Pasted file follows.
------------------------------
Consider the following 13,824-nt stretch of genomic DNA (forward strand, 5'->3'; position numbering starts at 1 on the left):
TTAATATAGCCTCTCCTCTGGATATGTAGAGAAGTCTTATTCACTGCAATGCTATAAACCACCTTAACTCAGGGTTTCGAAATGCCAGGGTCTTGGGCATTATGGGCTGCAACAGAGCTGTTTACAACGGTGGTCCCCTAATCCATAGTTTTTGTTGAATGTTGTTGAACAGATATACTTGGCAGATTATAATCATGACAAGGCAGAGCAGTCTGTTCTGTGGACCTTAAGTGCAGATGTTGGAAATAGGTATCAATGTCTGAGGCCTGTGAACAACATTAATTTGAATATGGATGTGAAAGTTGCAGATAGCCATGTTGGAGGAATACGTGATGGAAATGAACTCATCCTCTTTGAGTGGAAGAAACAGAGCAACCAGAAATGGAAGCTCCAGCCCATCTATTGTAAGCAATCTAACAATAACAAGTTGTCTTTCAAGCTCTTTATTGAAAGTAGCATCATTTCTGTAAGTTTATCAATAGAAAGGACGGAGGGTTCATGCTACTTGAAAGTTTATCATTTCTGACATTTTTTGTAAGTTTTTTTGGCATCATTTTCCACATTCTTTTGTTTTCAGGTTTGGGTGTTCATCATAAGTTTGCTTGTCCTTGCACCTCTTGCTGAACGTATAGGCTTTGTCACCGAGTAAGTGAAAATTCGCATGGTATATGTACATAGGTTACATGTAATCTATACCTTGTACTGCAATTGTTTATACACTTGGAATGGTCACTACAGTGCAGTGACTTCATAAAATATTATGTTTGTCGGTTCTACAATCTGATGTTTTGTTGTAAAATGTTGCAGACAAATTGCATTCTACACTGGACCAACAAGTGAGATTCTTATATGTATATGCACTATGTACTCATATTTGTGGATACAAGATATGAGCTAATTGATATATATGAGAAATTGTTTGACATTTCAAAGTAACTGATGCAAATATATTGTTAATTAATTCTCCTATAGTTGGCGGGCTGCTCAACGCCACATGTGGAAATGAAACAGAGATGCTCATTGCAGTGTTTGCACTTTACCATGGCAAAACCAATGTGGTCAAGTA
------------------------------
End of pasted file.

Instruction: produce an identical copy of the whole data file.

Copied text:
Consider the following 13,824-nt stretch of genomic DNA (forward strand, 5'->3'; position numbering starts at 1 on the left):
TTAATATAGCCTCTCCTCTGGATATGTAGAGAAGTCTTATTCACTGCAATGCTATAAACCACCTTAACTCAGGGTTTCGAAATGCCAGGGTCTTGGGCATTATGGGCTGCAACAGAGCTGTTTACAACGGTGGTCCCCTAATCCATAGTTTTTGTTGAATGTTGTTGAACAGATATACTTGGCAGATTATAATCATGACAAGGCAGAGCAGTCTGTTCTGTGGACCTTAAGTGCAGATGTTGGAAATAGGTATCAATGTCTGAGGCCTGTGAACAACATTAATTTGAATATGGATGTGAAAGTTGCAGATAGCCATGTTGGAGGAATACGTGATGGAAATGAACTCATCCTCTTTGAGTGGAAGAAACAGAGCAACCAGAAATGGAAGCTCCAGCCCATCTATTGTAAGCAATCTAACAATAACAAGTTGTCTTTCAAGCTCTTTATTGAAAGTAGCATCATTTCTGTAAGTTTATCAATAGAAAGGACGGAGGGTTCATGCTACTTGAAAGTTTATCATTTCTGACATTTTTTGTAAGTTTTTTTGGCATCATTTTCCACATTCTTTTGTTTTCAGGTTTGGGTGTTCATCATAAGTTTGCTTGTCCTTGCACCTCTTGCTGAACGTATAGGCTTTGTCACCGAGTAAGTGAAAATTCGCATGGTATATGTACATAGGTTACATGTAATCTATACCTTGTACTGCAATTGTTTATACACTTGGAATGGTCACTACAGTGCAGTGACTTCATAAAATATTATGTTTGTCGGTTCTACAATCTGATGTTTTGTTGTAAAATGTTGCAGACAAATTGCATTCTACACTGGACCAACAAGTGAGATTCTTATATGTATATGCACTATGTACTCATATTTGTGGATACAAGATATGAGCTAATTGATATATATGAGAAATTGTTTGACATTTCAAAGTAACTGATGCAAATATATTGTTAATTAATTCTCCTATAGTTGGCGGGCTGCTCAACGCCACATGTGGAAATGAAACAGAGATGCTCATTGCAGTGTTTGCACTTTACCATGGCAAAACCAATGTGGTCAAGTA